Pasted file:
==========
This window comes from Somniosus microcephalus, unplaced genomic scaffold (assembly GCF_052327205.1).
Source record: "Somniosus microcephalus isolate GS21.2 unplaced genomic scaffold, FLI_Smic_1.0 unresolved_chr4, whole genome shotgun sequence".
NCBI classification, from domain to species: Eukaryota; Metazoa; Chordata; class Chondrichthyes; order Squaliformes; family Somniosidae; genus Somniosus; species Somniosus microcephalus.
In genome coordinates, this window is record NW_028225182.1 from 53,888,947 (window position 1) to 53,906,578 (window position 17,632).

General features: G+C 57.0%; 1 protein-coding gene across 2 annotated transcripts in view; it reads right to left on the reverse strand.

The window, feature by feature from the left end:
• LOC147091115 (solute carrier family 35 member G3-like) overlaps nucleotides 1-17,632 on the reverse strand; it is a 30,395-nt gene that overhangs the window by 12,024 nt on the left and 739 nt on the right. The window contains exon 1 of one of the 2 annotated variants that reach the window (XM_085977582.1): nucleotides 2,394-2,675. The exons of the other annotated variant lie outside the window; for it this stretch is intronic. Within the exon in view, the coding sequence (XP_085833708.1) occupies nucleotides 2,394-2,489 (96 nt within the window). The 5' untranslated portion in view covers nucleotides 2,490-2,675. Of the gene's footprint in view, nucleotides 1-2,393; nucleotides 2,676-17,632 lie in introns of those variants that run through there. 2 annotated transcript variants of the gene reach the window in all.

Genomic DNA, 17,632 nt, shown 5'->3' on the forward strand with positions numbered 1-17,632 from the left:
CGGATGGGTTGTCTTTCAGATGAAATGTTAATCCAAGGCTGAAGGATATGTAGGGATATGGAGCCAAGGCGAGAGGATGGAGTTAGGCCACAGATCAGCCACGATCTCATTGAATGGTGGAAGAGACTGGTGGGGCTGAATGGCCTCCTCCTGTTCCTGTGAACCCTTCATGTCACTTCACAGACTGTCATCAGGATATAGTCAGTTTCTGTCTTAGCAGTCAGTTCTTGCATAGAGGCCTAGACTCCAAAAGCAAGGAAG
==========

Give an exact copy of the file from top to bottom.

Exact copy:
This window comes from Somniosus microcephalus, unplaced genomic scaffold (assembly GCF_052327205.1).
Source record: "Somniosus microcephalus isolate GS21.2 unplaced genomic scaffold, FLI_Smic_1.0 unresolved_chr4, whole genome shotgun sequence".
NCBI classification, from domain to species: Eukaryota; Metazoa; Chordata; class Chondrichthyes; order Squaliformes; family Somniosidae; genus Somniosus; species Somniosus microcephalus.
In genome coordinates, this window is record NW_028225182.1 from 53,888,947 (window position 1) to 53,906,578 (window position 17,632).

General features: G+C 57.0%; 1 protein-coding gene across 2 annotated transcripts in view; it reads right to left on the reverse strand.

The window, feature by feature from the left end:
• LOC147091115 (solute carrier family 35 member G3-like) overlaps nucleotides 1-17,632 on the reverse strand; it is a 30,395-nt gene that overhangs the window by 12,024 nt on the left and 739 nt on the right. The window contains exon 1 of one of the 2 annotated variants that reach the window (XM_085977582.1): nucleotides 2,394-2,675. The exons of the other annotated variant lie outside the window; for it this stretch is intronic. Within the exon in view, the coding sequence (XP_085833708.1) occupies nucleotides 2,394-2,489 (96 nt within the window). The 5' untranslated portion in view covers nucleotides 2,490-2,675. Of the gene's footprint in view, nucleotides 1-2,393; nucleotides 2,676-17,632 lie in introns of those variants that run through there. 2 annotated transcript variants of the gene reach the window in all.

Genomic DNA, 17,632 nt, shown 5'->3' on the forward strand with positions numbered 1-17,632 from the left:
CGGATGGGTTGTCTTTCAGATGAAATGTTAATCCAAGGCTGAAGGATATGTAGGGATATGGAGCCAAGGCGAGAGGATGGAGTTAGGCCACAGATCAGCCACGATCTCATTGAATGGTGGAAGAGACTGGTGGGGCTGAATGGCCTCCTCCTGTTCCTGTGAACCCTTCATGTCACTTCACAGACTGTCATCAGGATATAGTCAGTTTCTGTCTTAGCAGTCAGTTCTTGCATAGAGGCCTAGACTCCAAAAGCAAGGAAG